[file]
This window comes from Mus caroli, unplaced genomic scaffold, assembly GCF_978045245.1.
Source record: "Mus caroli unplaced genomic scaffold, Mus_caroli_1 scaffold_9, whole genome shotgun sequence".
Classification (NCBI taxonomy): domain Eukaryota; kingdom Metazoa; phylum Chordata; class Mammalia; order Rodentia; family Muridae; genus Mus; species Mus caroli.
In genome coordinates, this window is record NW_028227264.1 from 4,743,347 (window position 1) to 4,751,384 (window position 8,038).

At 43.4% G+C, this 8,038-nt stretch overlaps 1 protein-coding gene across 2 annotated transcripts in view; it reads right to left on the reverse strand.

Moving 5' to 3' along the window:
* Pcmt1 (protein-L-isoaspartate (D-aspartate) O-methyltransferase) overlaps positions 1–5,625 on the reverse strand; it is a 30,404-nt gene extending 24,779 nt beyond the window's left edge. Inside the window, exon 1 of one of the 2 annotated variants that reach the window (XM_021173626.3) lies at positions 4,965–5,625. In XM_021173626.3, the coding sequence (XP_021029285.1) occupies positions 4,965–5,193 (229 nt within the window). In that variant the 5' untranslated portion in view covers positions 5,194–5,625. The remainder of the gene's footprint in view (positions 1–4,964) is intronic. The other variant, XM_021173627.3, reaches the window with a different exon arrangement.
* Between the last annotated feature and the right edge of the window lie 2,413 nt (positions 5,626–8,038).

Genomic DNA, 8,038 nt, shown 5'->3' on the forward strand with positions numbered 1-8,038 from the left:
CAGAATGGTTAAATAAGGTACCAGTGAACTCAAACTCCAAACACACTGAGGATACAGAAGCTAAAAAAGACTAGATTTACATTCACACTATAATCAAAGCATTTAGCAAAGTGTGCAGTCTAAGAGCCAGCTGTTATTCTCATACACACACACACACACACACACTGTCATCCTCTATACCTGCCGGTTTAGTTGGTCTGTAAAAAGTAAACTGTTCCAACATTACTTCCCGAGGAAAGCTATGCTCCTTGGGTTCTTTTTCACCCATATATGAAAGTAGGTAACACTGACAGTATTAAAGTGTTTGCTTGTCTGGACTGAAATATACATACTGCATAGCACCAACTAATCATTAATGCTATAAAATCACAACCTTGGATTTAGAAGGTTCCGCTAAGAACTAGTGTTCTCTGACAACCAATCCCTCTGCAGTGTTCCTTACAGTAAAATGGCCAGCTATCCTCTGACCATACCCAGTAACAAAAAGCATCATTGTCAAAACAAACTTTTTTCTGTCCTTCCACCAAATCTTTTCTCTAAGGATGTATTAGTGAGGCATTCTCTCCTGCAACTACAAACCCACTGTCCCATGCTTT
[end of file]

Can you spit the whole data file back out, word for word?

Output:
This window comes from Mus caroli, unplaced genomic scaffold, assembly GCF_978045245.1.
Source record: "Mus caroli unplaced genomic scaffold, Mus_caroli_1 scaffold_9, whole genome shotgun sequence".
Classification (NCBI taxonomy): domain Eukaryota; kingdom Metazoa; phylum Chordata; class Mammalia; order Rodentia; family Muridae; genus Mus; species Mus caroli.
In genome coordinates, this window is record NW_028227264.1 from 4,743,347 (window position 1) to 4,751,384 (window position 8,038).

At 43.4% G+C, this 8,038-nt stretch overlaps 1 protein-coding gene across 2 annotated transcripts in view; it reads right to left on the reverse strand.

Moving 5' to 3' along the window:
* Pcmt1 (protein-L-isoaspartate (D-aspartate) O-methyltransferase) overlaps positions 1–5,625 on the reverse strand; it is a 30,404-nt gene extending 24,779 nt beyond the window's left edge. Inside the window, exon 1 of one of the 2 annotated variants that reach the window (XM_021173626.3) lies at positions 4,965–5,625. In XM_021173626.3, the coding sequence (XP_021029285.1) occupies positions 4,965–5,193 (229 nt within the window). In that variant the 5' untranslated portion in view covers positions 5,194–5,625. The remainder of the gene's footprint in view (positions 1–4,964) is intronic. The other variant, XM_021173627.3, reaches the window with a different exon arrangement.
* Between the last annotated feature and the right edge of the window lie 2,413 nt (positions 5,626–8,038).

Genomic DNA, 8,038 nt, shown 5'->3' on the forward strand with positions numbered 1-8,038 from the left:
CAGAATGGTTAAATAAGGTACCAGTGAACTCAAACTCCAAACACACTGAGGATACAGAAGCTAAAAAAGACTAGATTTACATTCACACTATAATCAAAGCATTTAGCAAAGTGTGCAGTCTAAGAGCCAGCTGTTATTCTCATACACACACACACACACACACACTGTCATCCTCTATACCTGCCGGTTTAGTTGGTCTGTAAAAAGTAAACTGTTCCAACATTACTTCCCGAGGAAAGCTATGCTCCTTGGGTTCTTTTTCACCCATATATGAAAGTAGGTAACACTGACAGTATTAAAGTGTTTGCTTGTCTGGACTGAAATATACATACTGCATAGCACCAACTAATCATTAATGCTATAAAATCACAACCTTGGATTTAGAAGGTTCCGCTAAGAACTAGTGTTCTCTGACAACCAATCCCTCTGCAGTGTTCCTTACAGTAAAATGGCCAGCTATCCTCTGACCATACCCAGTAACAAAAAGCATCATTGTCAAAACAAACTTTTTTCTGTCCTTCCACCAAATCTTTTCTCTAAGGATGTATTAGTGAGGCATTCTCTCCTGCAACTACAAACCCACTGTCCCATGCTTT